In a legal decision, Bolivian officials have changed the legal working age from 14 to 10, thereby becoming the first nation to legalize child labor.
Despite provisions for children who are working at such a young age, including their being supervised by a parent if they are under the age of 12 or that they must continue school, the legalization of child labor still violates the minimum working age protocol declared by the International Labor Organization. It is still “‘an abandonment of a child’s right to a childhood.”
Moreover, the Guardian reports that there are only 78 child labor inspectors and over 800,000 currently working. The promise that the child protection requirements for these new labor laws will be consistently upheld is unlikely.
Co-sponsor of the bill and deputy Javier Zavaleta told Time Magazine that he supported the bill in the hopes that it would help decrease the amount of poverty in Bolivia. He said that “extreme poverty is one of the causes, not the main one, of child labor, so our goal is to eliminate child labor by 2020. While it is ambitious, it is possible.”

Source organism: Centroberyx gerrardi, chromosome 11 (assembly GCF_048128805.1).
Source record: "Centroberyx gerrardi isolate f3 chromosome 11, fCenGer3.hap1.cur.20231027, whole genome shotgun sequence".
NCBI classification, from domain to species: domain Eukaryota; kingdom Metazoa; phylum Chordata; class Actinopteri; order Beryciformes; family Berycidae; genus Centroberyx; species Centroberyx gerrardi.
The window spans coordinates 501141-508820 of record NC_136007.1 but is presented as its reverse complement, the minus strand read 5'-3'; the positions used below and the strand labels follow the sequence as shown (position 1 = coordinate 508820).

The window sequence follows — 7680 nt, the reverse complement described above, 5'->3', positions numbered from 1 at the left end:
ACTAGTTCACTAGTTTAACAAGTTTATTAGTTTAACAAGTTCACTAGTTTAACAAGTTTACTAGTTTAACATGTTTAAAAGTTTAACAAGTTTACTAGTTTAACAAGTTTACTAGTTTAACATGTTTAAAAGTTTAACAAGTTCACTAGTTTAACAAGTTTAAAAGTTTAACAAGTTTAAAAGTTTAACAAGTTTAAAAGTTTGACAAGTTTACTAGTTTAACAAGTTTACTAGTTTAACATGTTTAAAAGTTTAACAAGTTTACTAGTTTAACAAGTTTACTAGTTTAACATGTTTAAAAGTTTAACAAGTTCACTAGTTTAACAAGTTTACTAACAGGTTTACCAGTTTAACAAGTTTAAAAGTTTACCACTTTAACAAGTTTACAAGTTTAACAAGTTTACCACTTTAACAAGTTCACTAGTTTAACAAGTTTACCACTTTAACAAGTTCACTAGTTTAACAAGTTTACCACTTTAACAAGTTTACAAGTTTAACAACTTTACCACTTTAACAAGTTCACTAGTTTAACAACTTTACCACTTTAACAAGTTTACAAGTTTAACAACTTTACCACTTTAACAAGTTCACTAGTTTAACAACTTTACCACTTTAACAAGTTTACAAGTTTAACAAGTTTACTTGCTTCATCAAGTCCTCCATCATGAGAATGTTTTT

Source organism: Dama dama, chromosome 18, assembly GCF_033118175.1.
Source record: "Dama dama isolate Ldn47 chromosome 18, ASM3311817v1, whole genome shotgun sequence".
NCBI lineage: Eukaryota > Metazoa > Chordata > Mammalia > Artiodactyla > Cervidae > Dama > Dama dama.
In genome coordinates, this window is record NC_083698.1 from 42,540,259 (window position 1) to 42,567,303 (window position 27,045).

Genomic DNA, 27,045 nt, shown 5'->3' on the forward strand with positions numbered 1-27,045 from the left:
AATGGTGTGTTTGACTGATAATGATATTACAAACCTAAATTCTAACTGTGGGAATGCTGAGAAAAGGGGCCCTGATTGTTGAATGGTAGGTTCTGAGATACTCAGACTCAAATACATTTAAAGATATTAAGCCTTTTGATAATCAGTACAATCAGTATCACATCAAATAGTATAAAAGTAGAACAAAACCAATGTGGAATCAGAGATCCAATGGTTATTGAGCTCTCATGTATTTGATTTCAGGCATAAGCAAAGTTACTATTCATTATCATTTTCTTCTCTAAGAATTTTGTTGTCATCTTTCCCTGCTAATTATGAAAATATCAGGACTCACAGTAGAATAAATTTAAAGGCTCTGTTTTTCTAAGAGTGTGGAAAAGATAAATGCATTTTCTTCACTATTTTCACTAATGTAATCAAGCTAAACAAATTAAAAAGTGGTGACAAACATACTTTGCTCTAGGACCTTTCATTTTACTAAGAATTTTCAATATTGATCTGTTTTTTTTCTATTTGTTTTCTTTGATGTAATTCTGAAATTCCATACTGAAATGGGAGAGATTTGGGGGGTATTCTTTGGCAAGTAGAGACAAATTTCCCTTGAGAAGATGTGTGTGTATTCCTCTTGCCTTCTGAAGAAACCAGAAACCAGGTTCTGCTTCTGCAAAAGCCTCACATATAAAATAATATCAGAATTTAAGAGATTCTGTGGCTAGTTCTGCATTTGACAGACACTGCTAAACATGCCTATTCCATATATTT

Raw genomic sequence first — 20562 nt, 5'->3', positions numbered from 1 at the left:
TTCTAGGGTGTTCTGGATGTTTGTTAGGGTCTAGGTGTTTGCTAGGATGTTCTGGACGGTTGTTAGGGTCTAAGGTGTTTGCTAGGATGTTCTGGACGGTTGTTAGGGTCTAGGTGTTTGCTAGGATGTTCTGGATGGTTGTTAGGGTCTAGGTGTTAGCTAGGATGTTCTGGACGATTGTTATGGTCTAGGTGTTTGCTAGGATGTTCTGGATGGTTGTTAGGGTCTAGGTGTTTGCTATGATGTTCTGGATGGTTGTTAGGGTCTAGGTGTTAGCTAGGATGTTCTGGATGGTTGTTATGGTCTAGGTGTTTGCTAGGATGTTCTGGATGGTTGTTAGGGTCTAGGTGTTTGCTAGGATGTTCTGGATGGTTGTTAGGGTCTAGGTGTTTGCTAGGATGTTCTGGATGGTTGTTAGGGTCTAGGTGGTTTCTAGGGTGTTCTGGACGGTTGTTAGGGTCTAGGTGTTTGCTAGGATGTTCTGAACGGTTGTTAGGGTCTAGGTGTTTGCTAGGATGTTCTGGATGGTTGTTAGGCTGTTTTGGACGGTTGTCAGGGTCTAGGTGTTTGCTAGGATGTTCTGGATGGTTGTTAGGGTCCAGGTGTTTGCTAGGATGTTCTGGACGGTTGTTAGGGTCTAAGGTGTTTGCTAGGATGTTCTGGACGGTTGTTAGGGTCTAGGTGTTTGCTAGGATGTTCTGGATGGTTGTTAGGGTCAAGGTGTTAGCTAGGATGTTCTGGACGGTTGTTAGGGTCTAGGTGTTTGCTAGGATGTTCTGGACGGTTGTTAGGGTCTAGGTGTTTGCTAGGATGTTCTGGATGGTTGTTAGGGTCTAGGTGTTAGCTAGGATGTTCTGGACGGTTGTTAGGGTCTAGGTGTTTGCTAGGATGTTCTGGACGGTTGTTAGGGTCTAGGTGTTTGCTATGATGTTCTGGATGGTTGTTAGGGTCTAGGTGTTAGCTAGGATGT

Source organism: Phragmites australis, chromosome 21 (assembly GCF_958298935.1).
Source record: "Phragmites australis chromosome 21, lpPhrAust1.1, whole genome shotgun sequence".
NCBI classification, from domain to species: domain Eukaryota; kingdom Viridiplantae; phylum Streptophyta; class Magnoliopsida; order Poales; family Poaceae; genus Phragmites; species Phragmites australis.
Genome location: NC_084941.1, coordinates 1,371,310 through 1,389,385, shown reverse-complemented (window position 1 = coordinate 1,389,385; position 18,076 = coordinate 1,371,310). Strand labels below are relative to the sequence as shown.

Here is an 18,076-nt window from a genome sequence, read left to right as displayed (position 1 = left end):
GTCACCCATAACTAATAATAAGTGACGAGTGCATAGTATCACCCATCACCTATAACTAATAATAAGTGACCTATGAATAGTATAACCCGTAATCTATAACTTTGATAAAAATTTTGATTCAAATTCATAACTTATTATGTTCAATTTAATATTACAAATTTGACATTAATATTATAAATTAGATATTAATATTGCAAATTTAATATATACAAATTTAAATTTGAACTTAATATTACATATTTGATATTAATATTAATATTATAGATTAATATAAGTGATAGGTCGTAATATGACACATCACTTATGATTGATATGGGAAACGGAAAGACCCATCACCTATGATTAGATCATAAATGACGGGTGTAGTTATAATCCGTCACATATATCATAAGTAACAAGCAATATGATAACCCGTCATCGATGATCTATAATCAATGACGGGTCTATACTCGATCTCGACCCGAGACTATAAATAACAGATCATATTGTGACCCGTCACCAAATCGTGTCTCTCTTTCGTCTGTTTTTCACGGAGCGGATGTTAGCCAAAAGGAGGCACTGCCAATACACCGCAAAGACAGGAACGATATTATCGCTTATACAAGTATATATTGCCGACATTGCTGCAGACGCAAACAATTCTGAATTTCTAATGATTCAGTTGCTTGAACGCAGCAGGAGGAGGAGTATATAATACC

Human rights activists, however, find it suspect that these officials are trying to justify child labor by claiming it will ultimately end child labor.
Children’s rights advocacy director at Human Rights Watch, Jo Becker, told Time Magazine that “child labor perpetuates the cycle of poverty” and that “the Bolivian government should invest in policies and programs to end child labor, not to support it.”
Becker also explained that when children from poor families are sent to work instead of school, they are more likely to end up with low-wage jobs later in life, thus continuing the cycle of poverty and the misconception that child labor will help end it.
– Jordyn Horowitz